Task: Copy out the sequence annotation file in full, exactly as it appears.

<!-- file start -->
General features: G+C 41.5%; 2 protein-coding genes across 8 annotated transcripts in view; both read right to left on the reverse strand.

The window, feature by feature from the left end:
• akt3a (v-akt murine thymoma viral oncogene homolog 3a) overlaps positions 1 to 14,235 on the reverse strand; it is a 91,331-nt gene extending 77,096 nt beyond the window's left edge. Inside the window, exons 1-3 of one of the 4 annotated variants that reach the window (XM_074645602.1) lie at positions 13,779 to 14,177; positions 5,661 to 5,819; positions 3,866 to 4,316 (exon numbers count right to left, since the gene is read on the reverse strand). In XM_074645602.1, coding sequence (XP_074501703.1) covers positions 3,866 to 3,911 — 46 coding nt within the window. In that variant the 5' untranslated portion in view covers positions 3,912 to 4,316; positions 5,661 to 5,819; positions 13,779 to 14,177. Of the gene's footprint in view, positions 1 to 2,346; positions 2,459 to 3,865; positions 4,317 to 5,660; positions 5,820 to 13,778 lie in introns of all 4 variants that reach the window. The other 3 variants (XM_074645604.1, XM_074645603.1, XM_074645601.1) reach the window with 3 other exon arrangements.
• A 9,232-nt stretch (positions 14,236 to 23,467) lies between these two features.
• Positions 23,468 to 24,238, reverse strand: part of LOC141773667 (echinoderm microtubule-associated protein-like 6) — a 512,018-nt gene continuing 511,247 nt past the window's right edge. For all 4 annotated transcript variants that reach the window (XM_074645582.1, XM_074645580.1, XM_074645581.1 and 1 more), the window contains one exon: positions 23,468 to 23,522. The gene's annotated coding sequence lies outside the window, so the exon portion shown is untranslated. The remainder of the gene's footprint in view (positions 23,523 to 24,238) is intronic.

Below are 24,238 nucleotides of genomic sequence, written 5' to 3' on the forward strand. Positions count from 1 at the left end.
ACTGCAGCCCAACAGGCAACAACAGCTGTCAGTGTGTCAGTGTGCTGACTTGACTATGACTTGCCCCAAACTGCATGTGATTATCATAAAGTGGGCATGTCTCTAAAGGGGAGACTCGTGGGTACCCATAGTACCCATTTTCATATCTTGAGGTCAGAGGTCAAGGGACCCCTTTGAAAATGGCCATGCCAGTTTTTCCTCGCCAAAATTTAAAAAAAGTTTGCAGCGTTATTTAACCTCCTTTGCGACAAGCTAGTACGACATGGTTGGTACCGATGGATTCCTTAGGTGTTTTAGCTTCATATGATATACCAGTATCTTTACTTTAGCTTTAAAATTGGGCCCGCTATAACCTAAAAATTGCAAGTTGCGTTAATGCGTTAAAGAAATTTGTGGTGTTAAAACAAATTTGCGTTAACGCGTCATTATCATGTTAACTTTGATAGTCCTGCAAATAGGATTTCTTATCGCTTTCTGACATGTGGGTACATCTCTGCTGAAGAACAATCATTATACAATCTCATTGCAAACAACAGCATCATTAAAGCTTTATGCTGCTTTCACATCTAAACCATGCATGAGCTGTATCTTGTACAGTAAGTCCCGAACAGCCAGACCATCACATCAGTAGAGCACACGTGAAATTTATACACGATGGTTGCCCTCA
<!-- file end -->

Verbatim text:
General features: G+C 41.5%; 2 protein-coding genes across 8 annotated transcripts in view; both read right to left on the reverse strand.

The window, feature by feature from the left end:
• akt3a (v-akt murine thymoma viral oncogene homolog 3a) overlaps positions 1 to 14,235 on the reverse strand; it is a 91,331-nt gene extending 77,096 nt beyond the window's left edge. Inside the window, exons 1-3 of one of the 4 annotated variants that reach the window (XM_074645602.1) lie at positions 13,779 to 14,177; positions 5,661 to 5,819; positions 3,866 to 4,316 (exon numbers count right to left, since the gene is read on the reverse strand). In XM_074645602.1, coding sequence (XP_074501703.1) covers positions 3,866 to 3,911 — 46 coding nt within the window. In that variant the 5' untranslated portion in view covers positions 3,912 to 4,316; positions 5,661 to 5,819; positions 13,779 to 14,177. Of the gene's footprint in view, positions 1 to 2,346; positions 2,459 to 3,865; positions 4,317 to 5,660; positions 5,820 to 13,778 lie in introns of all 4 variants that reach the window. The other 3 variants (XM_074645604.1, XM_074645603.1, XM_074645601.1) reach the window with 3 other exon arrangements.
• A 9,232-nt stretch (positions 14,236 to 23,467) lies between these two features.
• Positions 23,468 to 24,238, reverse strand: part of LOC141773667 (echinoderm microtubule-associated protein-like 6) — a 512,018-nt gene continuing 511,247 nt past the window's right edge. For all 4 annotated transcript variants that reach the window (XM_074645582.1, XM_074645580.1, XM_074645581.1 and 1 more), the window contains one exon: positions 23,468 to 23,522. The gene's annotated coding sequence lies outside the window, so the exon portion shown is untranslated. The remainder of the gene's footprint in view (positions 23,523 to 24,238) is intronic.

Below are 24,238 nucleotides of genomic sequence, written 5' to 3' on the forward strand. Positions count from 1 at the left end.
ACTGCAGCCCAACAGGCAACAACAGCTGTCAGTGTGTCAGTGTGCTGACTTGACTATGACTTGCCCCAAACTGCATGTGATTATCATAAAGTGGGCATGTCTCTAAAGGGGAGACTCGTGGGTACCCATAGTACCCATTTTCATATCTTGAGGTCAGAGGTCAAGGGACCCCTTTGAAAATGGCCATGCCAGTTTTTCCTCGCCAAAATTTAAAAAAAGTTTGCAGCGTTATTTAACCTCCTTTGCGACAAGCTAGTACGACATGGTTGGTACCGATGGATTCCTTAGGTGTTTTAGCTTCATATGATATACCAGTATCTTTACTTTAGCTTTAAAATTGGGCCCGCTATAACCTAAAAATTGCAAGTTGCGTTAATGCGTTAAAGAAATTTGTGGTGTTAAAACAAATTTGCGTTAACGCGTCATTATCATGTTAACTTTGATAGTCCTGCAAATAGGATTTCTTATCGCTTTCTGACATGTGGGTACATCTCTGCTGAAGAACAATCATTATACAATCTCATTGCAAACAACAGCATCATTAAAGCTTTATGCTGCTTTCACATCTAAACCATGCATGAGCTGTATCTTGTACAGTAAGTCCCGAACAGCCAGACCATCACATCAGTAGAGCACACGTGAAATTTATACACGATGGTTGCCCTCA